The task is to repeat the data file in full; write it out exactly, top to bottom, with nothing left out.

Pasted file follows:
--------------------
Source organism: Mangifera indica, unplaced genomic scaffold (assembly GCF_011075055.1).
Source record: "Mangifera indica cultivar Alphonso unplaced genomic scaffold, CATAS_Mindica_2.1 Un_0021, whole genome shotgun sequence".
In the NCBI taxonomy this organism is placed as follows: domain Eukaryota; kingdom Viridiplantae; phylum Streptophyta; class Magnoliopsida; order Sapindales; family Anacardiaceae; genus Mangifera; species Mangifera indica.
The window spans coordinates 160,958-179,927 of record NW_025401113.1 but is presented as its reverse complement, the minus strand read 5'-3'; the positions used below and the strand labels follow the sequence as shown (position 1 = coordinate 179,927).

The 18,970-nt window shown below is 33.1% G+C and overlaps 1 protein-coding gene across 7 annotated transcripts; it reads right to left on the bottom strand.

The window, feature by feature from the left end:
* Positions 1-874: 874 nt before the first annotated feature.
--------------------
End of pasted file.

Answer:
Source organism: Mangifera indica, unplaced genomic scaffold (assembly GCF_011075055.1).
Source record: "Mangifera indica cultivar Alphonso unplaced genomic scaffold, CATAS_Mindica_2.1 Un_0021, whole genome shotgun sequence".
In the NCBI taxonomy this organism is placed as follows: domain Eukaryota; kingdom Viridiplantae; phylum Streptophyta; class Magnoliopsida; order Sapindales; family Anacardiaceae; genus Mangifera; species Mangifera indica.
The window spans coordinates 160,958-179,927 of record NW_025401113.1 but is presented as its reverse complement, the minus strand read 5'-3'; the positions used below and the strand labels follow the sequence as shown (position 1 = coordinate 179,927).

The 18,970-nt window shown below is 33.1% G+C and overlaps 1 protein-coding gene across 7 annotated transcripts; it reads right to left on the bottom strand.

The window, feature by feature from the left end:
* Positions 1-874: 874 nt before the first annotated feature.